Charlotte Forten Grimké was a prominent abolitionist and women's rights advocate. During the Civil War, Forten taught newly freed blacks on the Sea Islands of South Carolina.
Her writings and poetry showed her commitment to battling racial and gender inequality. From 1881 to 1886, she resided in Dupont Circle, Washington, DC. Born free to activist parents in 1837, Charlotte Forten’s family was part of Philadelphia's elite black community.
Her father, Robert Forten, refused to send Charlotte to a state-mandated segregated school. She received early training from private tutors.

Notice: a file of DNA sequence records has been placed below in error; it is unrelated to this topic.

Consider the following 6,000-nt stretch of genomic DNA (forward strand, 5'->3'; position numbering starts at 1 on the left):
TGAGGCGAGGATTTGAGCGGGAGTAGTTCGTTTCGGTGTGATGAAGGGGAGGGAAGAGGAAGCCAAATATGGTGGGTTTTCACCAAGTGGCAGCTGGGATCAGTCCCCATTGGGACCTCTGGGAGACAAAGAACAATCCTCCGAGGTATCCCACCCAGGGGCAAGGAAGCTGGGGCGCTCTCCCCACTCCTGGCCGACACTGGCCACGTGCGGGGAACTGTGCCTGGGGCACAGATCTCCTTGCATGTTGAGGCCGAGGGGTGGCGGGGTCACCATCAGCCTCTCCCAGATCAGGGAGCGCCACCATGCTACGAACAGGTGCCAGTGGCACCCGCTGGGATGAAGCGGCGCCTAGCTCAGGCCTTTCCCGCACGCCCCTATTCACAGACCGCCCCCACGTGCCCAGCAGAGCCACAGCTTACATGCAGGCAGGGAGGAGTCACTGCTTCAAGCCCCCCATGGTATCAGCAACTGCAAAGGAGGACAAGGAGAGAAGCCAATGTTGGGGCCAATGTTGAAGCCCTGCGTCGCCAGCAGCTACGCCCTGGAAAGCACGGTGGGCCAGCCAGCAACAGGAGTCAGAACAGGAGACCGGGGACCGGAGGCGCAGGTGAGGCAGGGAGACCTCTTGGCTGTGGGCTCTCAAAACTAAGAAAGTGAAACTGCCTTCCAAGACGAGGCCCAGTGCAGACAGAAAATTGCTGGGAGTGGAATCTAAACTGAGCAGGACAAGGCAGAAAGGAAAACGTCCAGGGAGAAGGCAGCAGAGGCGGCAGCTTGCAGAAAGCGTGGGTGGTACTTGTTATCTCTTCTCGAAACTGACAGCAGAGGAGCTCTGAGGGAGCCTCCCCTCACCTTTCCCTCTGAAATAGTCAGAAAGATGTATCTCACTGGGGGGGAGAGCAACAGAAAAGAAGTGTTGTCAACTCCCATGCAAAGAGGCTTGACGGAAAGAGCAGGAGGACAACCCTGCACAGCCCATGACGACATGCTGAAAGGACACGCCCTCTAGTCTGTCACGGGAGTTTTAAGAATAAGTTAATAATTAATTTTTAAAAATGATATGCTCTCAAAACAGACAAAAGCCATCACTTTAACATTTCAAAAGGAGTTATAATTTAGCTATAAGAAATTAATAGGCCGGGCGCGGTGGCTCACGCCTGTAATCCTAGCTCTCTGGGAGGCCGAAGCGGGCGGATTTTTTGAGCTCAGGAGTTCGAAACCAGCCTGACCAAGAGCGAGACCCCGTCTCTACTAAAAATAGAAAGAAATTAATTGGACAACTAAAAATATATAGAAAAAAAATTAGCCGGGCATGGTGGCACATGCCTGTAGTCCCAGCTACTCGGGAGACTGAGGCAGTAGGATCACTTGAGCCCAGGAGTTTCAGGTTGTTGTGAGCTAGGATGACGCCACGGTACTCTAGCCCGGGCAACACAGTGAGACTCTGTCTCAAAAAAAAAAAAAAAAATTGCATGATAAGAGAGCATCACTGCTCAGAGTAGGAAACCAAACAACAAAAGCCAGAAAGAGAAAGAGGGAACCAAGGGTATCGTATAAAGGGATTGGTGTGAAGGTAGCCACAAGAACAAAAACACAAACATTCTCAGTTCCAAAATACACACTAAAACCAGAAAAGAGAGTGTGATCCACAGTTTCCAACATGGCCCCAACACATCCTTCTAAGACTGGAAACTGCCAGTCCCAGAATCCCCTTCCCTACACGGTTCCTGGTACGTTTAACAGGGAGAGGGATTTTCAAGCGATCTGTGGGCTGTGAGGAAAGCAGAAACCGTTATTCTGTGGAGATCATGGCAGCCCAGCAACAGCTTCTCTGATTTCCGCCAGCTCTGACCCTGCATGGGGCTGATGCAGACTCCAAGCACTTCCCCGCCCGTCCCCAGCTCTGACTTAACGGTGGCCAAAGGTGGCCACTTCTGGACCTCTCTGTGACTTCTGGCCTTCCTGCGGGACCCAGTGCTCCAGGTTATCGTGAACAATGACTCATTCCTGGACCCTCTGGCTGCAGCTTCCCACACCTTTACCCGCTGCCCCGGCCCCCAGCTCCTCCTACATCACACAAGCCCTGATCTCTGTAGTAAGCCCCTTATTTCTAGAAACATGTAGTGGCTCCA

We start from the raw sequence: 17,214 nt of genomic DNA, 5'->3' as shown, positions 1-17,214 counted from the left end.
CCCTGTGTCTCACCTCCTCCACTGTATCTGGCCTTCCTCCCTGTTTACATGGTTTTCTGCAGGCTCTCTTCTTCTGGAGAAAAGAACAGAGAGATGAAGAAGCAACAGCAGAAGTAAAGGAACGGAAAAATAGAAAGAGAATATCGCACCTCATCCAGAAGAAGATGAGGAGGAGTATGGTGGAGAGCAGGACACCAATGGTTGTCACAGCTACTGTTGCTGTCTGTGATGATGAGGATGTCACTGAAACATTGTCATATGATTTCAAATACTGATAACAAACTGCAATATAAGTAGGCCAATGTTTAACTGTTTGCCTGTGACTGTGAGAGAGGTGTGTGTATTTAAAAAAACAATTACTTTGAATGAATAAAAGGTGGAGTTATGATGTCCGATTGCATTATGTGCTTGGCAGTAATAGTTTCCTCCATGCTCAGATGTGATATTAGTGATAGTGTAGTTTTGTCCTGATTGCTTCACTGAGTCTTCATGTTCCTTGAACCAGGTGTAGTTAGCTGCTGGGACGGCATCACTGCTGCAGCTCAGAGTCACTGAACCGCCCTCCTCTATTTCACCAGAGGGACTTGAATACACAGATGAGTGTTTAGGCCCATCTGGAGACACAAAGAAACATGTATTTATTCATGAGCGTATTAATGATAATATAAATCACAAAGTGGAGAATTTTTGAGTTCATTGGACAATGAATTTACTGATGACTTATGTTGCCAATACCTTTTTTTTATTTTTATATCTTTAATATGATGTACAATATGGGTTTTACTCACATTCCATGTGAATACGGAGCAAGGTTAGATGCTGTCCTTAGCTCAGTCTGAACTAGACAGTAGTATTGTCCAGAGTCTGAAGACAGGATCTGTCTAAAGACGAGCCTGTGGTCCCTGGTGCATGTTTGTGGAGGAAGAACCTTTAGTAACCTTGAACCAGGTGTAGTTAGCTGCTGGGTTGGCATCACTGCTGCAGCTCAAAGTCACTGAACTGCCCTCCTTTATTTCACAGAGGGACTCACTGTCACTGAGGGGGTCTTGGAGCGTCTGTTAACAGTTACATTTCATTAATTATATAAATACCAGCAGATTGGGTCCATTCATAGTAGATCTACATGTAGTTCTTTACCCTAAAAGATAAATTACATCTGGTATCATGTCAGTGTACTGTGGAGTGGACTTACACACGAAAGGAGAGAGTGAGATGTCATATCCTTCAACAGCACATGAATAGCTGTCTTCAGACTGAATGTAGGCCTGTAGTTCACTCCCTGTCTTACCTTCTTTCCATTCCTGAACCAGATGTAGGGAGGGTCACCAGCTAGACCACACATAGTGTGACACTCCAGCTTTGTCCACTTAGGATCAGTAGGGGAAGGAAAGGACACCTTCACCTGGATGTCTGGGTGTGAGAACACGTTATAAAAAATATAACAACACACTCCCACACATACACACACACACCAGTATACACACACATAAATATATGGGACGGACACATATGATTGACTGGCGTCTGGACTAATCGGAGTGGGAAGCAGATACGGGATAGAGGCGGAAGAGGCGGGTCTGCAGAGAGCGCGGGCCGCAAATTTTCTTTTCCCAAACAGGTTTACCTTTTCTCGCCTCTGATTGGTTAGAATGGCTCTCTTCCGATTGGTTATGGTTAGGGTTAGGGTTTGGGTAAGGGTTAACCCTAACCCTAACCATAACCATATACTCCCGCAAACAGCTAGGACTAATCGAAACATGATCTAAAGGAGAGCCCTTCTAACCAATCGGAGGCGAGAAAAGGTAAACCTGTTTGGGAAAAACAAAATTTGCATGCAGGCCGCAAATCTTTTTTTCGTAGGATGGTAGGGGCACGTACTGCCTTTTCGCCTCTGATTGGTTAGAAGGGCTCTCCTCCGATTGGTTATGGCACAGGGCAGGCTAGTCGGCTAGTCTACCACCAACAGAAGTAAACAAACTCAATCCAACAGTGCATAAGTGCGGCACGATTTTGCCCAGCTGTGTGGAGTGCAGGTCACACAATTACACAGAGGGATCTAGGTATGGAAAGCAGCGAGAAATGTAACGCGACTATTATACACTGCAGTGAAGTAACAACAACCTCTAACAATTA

Later Forten moved to Salem, Massachusetts to attend public school. While there she boarded at the home of Charles Lenox Remond, a leading black follower of abolitionist William Lloyd Garrison.
At the age of seventeen, Forten joined the Salem Female Anti-Slavery Society. In 1856, she entered Salem Normal School to receive instruction in teaching.
Upon graduation, Forten became the first black teacher at Epes Grammar School of Salem.
The Charlotte Forten Grimké House was designated a National Historic Landmark in 1976.
The Charlotte Forten Grimké house is a private residence and not open to the public.